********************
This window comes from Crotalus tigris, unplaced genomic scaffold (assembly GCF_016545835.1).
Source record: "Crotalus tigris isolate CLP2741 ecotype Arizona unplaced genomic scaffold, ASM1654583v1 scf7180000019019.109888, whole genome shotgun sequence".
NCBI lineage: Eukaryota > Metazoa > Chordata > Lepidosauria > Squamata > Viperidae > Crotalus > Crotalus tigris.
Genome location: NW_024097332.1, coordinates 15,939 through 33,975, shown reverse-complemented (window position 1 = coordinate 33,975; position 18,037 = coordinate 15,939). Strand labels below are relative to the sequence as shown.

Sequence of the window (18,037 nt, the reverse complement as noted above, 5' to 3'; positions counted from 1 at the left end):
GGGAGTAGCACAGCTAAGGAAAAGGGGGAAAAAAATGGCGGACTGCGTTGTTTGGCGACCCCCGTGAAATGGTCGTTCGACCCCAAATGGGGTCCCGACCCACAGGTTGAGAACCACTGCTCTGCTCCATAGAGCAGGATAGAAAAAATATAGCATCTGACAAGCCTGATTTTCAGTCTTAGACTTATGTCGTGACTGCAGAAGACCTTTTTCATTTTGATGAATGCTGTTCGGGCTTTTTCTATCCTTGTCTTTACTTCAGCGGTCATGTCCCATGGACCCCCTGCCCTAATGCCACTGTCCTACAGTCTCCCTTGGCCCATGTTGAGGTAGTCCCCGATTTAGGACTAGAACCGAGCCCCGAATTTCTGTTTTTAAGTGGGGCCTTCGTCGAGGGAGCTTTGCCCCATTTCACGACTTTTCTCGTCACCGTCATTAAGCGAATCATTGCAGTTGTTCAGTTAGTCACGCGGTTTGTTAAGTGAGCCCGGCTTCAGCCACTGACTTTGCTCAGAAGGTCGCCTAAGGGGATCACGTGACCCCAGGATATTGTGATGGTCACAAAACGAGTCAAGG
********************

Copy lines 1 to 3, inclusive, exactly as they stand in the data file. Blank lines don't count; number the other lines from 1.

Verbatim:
This window comes from Crotalus tigris, unplaced genomic scaffold (assembly GCF_016545835.1).
Source record: "Crotalus tigris isolate CLP2741 ecotype Arizona unplaced genomic scaffold, ASM1654583v1 scf7180000019019.109888, whole genome shotgun sequence".
NCBI lineage: Eukaryota > Metazoa > Chordata > Lepidosauria > Squamata > Viperidae > Crotalus > Crotalus tigris.